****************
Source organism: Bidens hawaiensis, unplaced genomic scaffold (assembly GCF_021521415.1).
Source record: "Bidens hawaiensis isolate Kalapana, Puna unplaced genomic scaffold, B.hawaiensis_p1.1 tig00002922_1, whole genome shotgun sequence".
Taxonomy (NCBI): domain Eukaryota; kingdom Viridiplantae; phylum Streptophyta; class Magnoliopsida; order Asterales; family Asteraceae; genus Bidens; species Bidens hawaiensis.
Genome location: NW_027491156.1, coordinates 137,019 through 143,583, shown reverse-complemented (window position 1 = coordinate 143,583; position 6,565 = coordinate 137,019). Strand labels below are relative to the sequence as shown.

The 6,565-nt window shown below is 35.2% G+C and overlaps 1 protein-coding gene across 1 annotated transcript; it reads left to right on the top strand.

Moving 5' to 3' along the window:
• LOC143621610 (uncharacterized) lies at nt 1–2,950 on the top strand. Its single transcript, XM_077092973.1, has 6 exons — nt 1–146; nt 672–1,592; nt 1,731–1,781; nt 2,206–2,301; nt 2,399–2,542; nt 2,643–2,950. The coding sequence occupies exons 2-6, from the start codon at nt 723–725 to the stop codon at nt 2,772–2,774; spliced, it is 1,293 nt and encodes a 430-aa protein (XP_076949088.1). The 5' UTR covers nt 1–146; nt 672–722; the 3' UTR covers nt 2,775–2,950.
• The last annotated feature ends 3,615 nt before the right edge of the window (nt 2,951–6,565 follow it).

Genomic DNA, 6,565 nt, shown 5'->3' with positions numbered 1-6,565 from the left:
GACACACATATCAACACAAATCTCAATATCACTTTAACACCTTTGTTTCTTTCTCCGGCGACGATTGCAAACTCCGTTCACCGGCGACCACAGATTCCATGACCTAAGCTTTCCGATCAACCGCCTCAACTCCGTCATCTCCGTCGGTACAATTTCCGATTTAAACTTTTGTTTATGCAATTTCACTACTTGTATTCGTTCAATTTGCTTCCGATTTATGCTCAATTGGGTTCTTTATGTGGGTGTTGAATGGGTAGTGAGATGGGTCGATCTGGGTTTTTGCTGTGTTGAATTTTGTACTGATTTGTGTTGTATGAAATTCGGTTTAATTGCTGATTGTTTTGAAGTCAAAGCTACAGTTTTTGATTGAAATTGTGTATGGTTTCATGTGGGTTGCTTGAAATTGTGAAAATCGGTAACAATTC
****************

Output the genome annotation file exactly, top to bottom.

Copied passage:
Source organism: Bidens hawaiensis, unplaced genomic scaffold (assembly GCF_021521415.1).
Source record: "Bidens hawaiensis isolate Kalapana, Puna unplaced genomic scaffold, B.hawaiensis_p1.1 tig00002922_1, whole genome shotgun sequence".
Taxonomy (NCBI): domain Eukaryota; kingdom Viridiplantae; phylum Streptophyta; class Magnoliopsida; order Asterales; family Asteraceae; genus Bidens; species Bidens hawaiensis.
Genome location: NW_027491156.1, coordinates 137,019 through 143,583, shown reverse-complemented (window position 1 = coordinate 143,583; position 6,565 = coordinate 137,019). Strand labels below are relative to the sequence as shown.

The 6,565-nt window shown below is 35.2% G+C and overlaps 1 protein-coding gene across 1 annotated transcript; it reads left to right on the top strand.

Moving 5' to 3' along the window:
• LOC143621610 (uncharacterized) lies at nt 1–2,950 on the top strand. Its single transcript, XM_077092973.1, has 6 exons — nt 1–146; nt 672–1,592; nt 1,731–1,781; nt 2,206–2,301; nt 2,399–2,542; nt 2,643–2,950. The coding sequence occupies exons 2-6, from the start codon at nt 723–725 to the stop codon at nt 2,772–2,774; spliced, it is 1,293 nt and encodes a 430-aa protein (XP_076949088.1). The 5' UTR covers nt 1–146; nt 672–722; the 3' UTR covers nt 2,775–2,950.
• The last annotated feature ends 3,615 nt before the right edge of the window (nt 2,951–6,565 follow it).

Genomic DNA, 6,565 nt, shown 5'->3' with positions numbered 1-6,565 from the left:
GACACACATATCAACACAAATCTCAATATCACTTTAACACCTTTGTTTCTTTCTCCGGCGACGATTGCAAACTCCGTTCACCGGCGACCACAGATTCCATGACCTAAGCTTTCCGATCAACCGCCTCAACTCCGTCATCTCCGTCGGTACAATTTCCGATTTAAACTTTTGTTTATGCAATTTCACTACTTGTATTCGTTCAATTTGCTTCCGATTTATGCTCAATTGGGTTCTTTATGTGGGTGTTGAATGGGTAGTGAGATGGGTCGATCTGGGTTTTTGCTGTGTTGAATTTTGTACTGATTTGTGTTGTATGAAATTCGGTTTAATTGCTGATTGTTTTGAAGTCAAAGCTACAGTTTTTGATTGAAATTGTGTATGGTTTCATGTGGGTTGCTTGAAATTGTGAAAATCGGTAACAATTC